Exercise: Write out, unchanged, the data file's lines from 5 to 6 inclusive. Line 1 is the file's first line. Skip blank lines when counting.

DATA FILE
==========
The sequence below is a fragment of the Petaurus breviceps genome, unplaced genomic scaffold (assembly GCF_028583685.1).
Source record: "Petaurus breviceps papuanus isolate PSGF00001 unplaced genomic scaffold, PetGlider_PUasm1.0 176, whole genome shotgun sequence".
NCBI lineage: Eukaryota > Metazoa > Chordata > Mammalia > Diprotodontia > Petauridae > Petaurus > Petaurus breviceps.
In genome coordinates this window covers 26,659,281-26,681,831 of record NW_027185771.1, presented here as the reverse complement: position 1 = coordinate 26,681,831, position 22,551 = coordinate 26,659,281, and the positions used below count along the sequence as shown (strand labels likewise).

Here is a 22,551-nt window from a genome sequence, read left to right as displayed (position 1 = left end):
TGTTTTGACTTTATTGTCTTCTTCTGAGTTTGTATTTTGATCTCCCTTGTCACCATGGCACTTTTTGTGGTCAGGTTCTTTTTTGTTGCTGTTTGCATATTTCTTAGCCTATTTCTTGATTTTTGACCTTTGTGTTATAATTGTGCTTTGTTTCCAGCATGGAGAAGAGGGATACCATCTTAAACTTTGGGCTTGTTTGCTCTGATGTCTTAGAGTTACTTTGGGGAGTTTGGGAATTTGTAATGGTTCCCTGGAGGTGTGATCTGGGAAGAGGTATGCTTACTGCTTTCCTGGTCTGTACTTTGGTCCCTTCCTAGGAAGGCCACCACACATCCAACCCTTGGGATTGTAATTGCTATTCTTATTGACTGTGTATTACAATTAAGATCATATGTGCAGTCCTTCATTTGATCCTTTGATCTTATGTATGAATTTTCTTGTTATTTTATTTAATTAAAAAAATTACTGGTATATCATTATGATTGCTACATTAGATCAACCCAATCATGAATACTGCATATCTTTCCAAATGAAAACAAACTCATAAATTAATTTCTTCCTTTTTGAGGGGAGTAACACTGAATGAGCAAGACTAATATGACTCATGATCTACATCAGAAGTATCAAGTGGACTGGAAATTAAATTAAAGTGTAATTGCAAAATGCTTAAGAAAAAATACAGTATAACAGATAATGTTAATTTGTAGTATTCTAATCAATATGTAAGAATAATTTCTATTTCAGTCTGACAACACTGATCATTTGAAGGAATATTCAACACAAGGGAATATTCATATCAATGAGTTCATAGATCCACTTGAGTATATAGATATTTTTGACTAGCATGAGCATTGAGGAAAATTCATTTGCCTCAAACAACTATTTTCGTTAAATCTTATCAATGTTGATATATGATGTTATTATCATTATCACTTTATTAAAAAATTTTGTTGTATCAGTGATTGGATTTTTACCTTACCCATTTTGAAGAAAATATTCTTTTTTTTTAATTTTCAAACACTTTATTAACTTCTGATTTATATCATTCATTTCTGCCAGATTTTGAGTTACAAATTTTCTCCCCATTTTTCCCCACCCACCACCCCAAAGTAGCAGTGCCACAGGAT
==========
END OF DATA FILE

Here is a 22,551-nt window from a genome sequence, read left to right as displayed (position 1 = left end):
TGTTTTGACTTTATTGTCTTCTTCTGAGTTTGTATTTTGATCTCCCTTGTCACCATGGCACTTTTTGTGGTCAGGTTCTTTTTTGTTGCTGTTTGCATATTTCTTAGCCTATTTCTTGATTTTTGACCTTTGTGTTATAATTGTGCTTTGTTTCCAGCATGGAGAAGAGGGATACCATCTTAAACTTTGGGCTTGTTTGCTCTGATGTCTTAGAGTTACTTTGGGGAGTTTGGGAATTTGTAATGGTTCCCTGGAGGTGTGATCTGGGAAGAGGTATGCTTACTGCTTTCCTGGTCTGTACTTTGGTCCCTTCCTAGGAAGGCCACCACACATCCAACCCTTGGGATTGTAATTGCTATTCTTATTGACTGTGTATTACAATTAAGATCATATGTGCAGTCCTTCATTTGATCCTTTGATCTTATGTATGAATTTTCTTGTTATTTTATTTAATTAAAAAAATTACTGGTATATCATTATGATTGCTACATTAGATCAACCCAATCATGAATACTGCATATCTTTCCAAATGAAAACAAACTCATAAATTAATTTCTTCCTTTTTGAGGGGAGTAACACTGAATGAGCAAGACTAATATGACTCATGATCTACATCAGAAGTATCAAGTGGACTGGAAATTAAATTAAAGTGTAATTGCAAAATGCTTAAGAAAAAATACAGTATAACAGATAATGTTAATTTGTAGTATTCTAATCAATATGTAAGAATAATTTCTATTTCAGTCTGACAACACTGATCATTTGAAGGAATATTCAACACAAGGGAATATTCATATCAATGAGTTCATAGATCCACTTGAGTATATAGATATTTTTGACTAGCATGAGCATTGAGGAAAATTCATTTGCCTCAAACAACTATTTTCGTTAAATCTTATCAATGTTGATATATGATGTTATTATCATTATCACTTTATTAAAAAATTTTGTTGTATCAGTGATTGGATTTTTACCTTACCCATTTTGAAGAAAATATTCTTTTTTTTTAATTTTCAAACACTTTATTAACTTCTGATTTATATCATTCATTTCTGCCAGATTTTGAGTTACAAATTTTCTCCCCATTTTTCCCCACCCACCACCCCAAAGTAGCAGTGCCACAGGAT